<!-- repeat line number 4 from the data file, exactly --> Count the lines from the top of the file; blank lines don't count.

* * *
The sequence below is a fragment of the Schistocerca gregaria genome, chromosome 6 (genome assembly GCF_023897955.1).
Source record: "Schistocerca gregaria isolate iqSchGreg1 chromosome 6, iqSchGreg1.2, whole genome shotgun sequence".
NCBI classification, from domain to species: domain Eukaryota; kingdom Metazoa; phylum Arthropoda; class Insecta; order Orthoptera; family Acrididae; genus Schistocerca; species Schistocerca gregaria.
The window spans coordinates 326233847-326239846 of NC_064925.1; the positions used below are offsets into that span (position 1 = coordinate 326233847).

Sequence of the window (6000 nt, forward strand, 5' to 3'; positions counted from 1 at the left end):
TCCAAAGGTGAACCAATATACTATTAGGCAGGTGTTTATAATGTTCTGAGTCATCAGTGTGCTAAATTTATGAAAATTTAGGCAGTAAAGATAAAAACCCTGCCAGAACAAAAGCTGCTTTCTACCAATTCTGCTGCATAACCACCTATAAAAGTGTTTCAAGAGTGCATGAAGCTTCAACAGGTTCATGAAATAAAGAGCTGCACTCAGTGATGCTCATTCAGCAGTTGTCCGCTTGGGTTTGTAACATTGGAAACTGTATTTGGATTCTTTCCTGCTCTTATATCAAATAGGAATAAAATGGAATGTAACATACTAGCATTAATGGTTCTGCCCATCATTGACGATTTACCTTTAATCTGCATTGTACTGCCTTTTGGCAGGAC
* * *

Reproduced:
The window spans coordinates 326233847-326239846 of NC_064925.1; the positions used below are offsets into that span (position 1 = coordinate 326233847).